4. Attinella Is Ready to Play

This is a much tougher play than it looks and one that most MLS goalkeepers will opt out of. For starters, Attinella displays some intriguing footwork. Notice how Attinella's shoulders turn on the play. Originally his right foot is cheating towards the back post but as the striker approaches the end line, Attinella squares him up. In doing so, Attinella is now giving first priority to the cross. With a simple hop, Attinella can attack the cross and eliminate a potential shot, instead of having to spin back to stand on the line.

There's always a bit of danger on these sort of plays. Attinella is fortunate not to have any collision here but he also correctly protects his head with his right arm to avoid possible contact there. For a goalkeeper who hasn't received a ton of playing time, it's a fantastic veteran play with minute details than often goes unnoticed.


5. Robles Has an Appreciation for Creativity

Not a whole lot to say here outside of Robles giving Filipe props on the creative slide. I'm not sure if this was planned or not but at least we know Robles is paying attention to any extracircular activity around his wall.

Five Things We Learned About US Goalkeepers Last Week

cover photo from New England Revolution

Melia Should Be With the USMNT This Summer

Play starts at 2:43

Not a whole lot to add here. You may notice Melia gets pulled to the right from the movement of the ball. You'll see a lot of goalkeepers not be able to recover back to their left on this play but Melia is light enough on his feet to make the fantastic save. Melia is the best goalkeeper in MLS right now and it's not even close.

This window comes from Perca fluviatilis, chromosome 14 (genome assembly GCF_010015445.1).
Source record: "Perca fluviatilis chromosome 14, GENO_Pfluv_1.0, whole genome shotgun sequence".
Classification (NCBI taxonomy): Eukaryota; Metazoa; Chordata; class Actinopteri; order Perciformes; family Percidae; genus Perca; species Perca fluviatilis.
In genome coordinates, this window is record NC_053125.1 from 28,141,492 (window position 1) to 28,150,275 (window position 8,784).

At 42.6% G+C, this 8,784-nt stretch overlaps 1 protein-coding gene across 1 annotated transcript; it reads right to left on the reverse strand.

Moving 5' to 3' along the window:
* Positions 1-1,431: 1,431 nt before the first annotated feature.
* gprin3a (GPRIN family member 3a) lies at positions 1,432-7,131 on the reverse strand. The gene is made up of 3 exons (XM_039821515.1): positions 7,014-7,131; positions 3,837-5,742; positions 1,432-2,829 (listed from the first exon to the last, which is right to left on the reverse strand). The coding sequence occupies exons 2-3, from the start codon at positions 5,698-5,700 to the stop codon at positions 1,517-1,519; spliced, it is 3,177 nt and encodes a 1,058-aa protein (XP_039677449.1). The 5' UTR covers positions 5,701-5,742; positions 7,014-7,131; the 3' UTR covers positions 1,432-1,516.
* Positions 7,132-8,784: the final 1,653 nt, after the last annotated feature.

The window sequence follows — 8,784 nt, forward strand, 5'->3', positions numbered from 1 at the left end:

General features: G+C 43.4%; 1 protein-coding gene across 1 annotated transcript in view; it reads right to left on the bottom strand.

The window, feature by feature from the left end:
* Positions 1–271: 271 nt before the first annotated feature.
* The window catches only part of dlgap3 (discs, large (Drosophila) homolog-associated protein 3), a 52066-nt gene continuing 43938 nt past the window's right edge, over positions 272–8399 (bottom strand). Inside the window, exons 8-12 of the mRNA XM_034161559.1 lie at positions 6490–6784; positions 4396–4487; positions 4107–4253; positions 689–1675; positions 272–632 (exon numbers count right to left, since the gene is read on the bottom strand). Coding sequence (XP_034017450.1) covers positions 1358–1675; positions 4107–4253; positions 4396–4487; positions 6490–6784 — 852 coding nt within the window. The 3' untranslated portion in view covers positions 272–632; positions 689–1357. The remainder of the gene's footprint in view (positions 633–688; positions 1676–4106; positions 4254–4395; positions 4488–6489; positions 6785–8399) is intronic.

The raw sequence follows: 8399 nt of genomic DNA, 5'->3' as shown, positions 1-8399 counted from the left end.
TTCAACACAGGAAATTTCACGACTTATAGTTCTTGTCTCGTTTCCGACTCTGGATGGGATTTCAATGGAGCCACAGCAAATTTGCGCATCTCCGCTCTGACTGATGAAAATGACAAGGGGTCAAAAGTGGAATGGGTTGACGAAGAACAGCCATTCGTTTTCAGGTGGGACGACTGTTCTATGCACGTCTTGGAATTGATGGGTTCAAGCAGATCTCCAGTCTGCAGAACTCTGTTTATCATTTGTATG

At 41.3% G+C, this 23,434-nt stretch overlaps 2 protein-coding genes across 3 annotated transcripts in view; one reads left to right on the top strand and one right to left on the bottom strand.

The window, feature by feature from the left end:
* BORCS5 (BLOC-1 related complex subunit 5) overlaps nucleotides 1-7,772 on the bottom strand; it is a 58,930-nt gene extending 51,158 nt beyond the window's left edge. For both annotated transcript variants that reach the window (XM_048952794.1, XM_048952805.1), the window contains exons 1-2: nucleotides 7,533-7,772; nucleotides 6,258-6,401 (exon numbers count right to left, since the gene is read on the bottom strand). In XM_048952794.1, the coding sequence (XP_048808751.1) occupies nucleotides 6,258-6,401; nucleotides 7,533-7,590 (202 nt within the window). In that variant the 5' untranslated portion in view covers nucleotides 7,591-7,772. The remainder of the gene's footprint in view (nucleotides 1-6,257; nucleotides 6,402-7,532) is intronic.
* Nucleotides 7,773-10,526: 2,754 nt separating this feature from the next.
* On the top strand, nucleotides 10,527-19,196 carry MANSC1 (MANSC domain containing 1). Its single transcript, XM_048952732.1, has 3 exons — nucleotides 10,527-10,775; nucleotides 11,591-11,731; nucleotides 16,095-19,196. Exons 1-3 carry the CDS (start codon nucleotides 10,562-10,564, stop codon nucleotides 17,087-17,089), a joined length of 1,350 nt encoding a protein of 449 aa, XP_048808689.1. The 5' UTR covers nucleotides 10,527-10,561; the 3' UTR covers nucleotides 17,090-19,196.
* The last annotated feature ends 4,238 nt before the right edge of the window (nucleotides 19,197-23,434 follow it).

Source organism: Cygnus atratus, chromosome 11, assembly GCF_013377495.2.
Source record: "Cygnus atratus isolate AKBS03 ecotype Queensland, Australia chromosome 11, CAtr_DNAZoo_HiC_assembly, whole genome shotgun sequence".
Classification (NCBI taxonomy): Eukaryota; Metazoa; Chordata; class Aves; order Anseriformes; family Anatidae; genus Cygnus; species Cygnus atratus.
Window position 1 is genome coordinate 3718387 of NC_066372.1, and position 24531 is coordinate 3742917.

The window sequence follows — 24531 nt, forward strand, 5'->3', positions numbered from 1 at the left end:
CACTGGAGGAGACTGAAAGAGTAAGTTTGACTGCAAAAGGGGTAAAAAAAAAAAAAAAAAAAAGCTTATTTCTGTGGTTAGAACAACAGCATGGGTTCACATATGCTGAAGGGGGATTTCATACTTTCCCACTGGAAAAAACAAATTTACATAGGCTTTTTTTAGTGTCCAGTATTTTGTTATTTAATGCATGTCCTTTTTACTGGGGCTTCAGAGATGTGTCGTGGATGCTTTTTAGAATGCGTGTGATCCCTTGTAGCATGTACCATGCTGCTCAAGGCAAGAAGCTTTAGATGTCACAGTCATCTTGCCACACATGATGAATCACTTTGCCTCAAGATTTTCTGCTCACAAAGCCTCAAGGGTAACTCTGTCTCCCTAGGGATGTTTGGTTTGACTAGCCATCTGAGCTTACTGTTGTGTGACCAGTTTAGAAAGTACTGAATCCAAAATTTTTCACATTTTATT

Andre Blake Continues to Struggle with His Aerial Game

In the 90th minute, Philadelphia is still searching for their first goal as they trail NYC 1-0. A corner gets cleared to Philadelphia's Jack Elliott, who makes a meal of a clearance and gifts a midfield "shot" for David Villa. I don't think Andre Blake is in a bad position (looks like he's still in the 18 on a play his defender should be taking care of) but his approach is problematic. Blake traces the looping ball like a centerfielder tracking down a fly. The crossover step (in this case, right foot repeatedly crossing over left) is the correct movement. It's quick and helps Blake implement his overhand tip.